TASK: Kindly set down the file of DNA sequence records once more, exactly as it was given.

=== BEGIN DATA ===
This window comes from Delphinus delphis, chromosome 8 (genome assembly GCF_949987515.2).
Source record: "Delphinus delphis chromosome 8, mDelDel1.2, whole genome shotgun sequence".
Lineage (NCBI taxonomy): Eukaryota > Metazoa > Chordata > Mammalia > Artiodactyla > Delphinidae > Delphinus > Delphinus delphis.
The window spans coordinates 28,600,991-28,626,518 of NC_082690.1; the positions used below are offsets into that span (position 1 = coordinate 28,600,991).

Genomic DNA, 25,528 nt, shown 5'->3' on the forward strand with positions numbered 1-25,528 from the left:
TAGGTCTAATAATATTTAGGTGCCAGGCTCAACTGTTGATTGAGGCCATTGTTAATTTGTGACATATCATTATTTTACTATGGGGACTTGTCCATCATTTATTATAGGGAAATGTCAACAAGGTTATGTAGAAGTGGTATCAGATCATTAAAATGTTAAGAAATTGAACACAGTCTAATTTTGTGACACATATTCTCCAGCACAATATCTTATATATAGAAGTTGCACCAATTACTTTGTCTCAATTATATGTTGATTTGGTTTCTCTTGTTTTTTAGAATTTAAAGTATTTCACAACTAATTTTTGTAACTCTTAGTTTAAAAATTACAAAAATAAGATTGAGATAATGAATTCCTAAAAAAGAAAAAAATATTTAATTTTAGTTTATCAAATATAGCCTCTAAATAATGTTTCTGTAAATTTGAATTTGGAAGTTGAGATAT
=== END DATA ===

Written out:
This window comes from Delphinus delphis, chromosome 8 (genome assembly GCF_949987515.2).
Source record: "Delphinus delphis chromosome 8, mDelDel1.2, whole genome shotgun sequence".
Lineage (NCBI taxonomy): Eukaryota > Metazoa > Chordata > Mammalia > Artiodactyla > Delphinidae > Delphinus > Delphinus delphis.
The window spans coordinates 28,600,991-28,626,518 of NC_082690.1; the positions used below are offsets into that span (position 1 = coordinate 28,600,991).

Genomic DNA, 25,528 nt, shown 5'->3' on the forward strand with positions numbered 1-25,528 from the left:
TAGGTCTAATAATATTTAGGTGCCAGGCTCAACTGTTGATTGAGGCCATTGTTAATTTGTGACATATCATTATTTTACTATGGGGACTTGTCCATCATTTATTATAGGGAAATGTCAACAAGGTTATGTAGAAGTGGTATCAGATCATTAAAATGTTAAGAAATTGAACACAGTCTAATTTTGTGACACATATTCTCCAGCACAATATCTTATATATAGAAGTTGCACCAATTACTTTGTCTCAATTATATGTTGATTTGGTTTCTCTTGTTTTTTAGAATTTAAAGTATTTCACAACTAATTTTTGTAACTCTTAGTTTAAAAATTACAAAAATAAGATTGAGATAATGAATTCCTAAAAAAGAAAAAAATATTTAATTTTAGTTTATCAAATATAGCCTCTAAATAATGTTTCTGTAAATTTGAATTTGGAAGTTGAGATAT